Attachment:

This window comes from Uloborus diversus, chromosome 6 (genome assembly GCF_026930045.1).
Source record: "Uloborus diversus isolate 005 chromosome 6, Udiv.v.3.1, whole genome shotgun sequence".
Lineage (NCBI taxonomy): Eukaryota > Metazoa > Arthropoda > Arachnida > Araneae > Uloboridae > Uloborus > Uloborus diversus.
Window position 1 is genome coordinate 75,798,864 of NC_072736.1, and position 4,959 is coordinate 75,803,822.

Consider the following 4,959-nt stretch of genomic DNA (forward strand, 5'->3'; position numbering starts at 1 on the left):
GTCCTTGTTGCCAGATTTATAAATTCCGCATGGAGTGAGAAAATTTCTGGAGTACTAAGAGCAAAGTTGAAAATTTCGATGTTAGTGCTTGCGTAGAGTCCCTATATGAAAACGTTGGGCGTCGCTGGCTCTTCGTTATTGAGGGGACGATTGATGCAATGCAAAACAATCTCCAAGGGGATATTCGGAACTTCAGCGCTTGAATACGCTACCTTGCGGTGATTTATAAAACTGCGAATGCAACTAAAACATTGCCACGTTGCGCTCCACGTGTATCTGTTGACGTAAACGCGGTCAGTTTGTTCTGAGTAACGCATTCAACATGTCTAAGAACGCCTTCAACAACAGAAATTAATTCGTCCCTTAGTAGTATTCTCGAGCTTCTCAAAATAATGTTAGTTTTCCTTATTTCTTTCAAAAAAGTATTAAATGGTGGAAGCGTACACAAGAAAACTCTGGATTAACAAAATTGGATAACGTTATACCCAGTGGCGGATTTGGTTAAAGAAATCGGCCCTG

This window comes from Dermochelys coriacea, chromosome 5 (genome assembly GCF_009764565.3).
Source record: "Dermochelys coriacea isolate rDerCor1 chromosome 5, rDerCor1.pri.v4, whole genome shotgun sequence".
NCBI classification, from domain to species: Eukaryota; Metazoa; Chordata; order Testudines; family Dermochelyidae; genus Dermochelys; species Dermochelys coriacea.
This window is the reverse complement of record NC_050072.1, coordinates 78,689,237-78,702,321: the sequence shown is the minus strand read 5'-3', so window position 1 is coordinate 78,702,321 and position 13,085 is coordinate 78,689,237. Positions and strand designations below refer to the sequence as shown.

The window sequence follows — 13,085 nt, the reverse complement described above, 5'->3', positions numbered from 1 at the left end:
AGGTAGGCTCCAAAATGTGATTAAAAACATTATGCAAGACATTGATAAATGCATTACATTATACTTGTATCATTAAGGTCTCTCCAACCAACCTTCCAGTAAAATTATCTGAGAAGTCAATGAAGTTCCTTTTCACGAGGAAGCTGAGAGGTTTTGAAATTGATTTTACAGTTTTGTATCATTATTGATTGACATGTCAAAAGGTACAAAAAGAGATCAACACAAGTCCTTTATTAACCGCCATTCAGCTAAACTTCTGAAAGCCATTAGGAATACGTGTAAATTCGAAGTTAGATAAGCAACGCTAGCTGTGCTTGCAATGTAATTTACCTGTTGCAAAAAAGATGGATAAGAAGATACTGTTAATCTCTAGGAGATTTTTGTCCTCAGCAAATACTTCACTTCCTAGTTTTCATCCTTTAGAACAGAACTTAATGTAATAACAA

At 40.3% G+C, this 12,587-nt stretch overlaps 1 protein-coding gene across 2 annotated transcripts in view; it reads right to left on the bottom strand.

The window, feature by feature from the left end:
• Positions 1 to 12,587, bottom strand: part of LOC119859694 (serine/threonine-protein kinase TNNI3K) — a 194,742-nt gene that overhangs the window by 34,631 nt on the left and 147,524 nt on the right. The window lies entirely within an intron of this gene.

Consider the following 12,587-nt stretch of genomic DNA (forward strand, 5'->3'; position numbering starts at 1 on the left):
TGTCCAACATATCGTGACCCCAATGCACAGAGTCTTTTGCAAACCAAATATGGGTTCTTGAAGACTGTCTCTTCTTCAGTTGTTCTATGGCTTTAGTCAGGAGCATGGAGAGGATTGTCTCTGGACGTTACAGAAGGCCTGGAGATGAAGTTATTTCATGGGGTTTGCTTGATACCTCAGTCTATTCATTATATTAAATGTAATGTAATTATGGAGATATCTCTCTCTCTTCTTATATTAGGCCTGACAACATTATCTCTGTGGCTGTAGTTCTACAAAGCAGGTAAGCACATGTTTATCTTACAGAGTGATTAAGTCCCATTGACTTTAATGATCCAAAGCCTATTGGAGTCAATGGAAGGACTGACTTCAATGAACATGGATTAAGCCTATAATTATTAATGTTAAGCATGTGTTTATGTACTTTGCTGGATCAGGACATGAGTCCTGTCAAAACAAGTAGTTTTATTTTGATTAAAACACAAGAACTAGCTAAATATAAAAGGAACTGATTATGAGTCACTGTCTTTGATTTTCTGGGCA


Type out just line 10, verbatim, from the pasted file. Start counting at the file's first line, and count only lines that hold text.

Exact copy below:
This window is the reverse complement of record NC_050072.1, coordinates 78,689,237-78,702,321: the sequence shown is the minus strand read 5'-3', so window position 1 is coordinate 78,702,321 and position 13,085 is coordinate 78,689,237. Positions and strand designations below refer to the sequence as shown.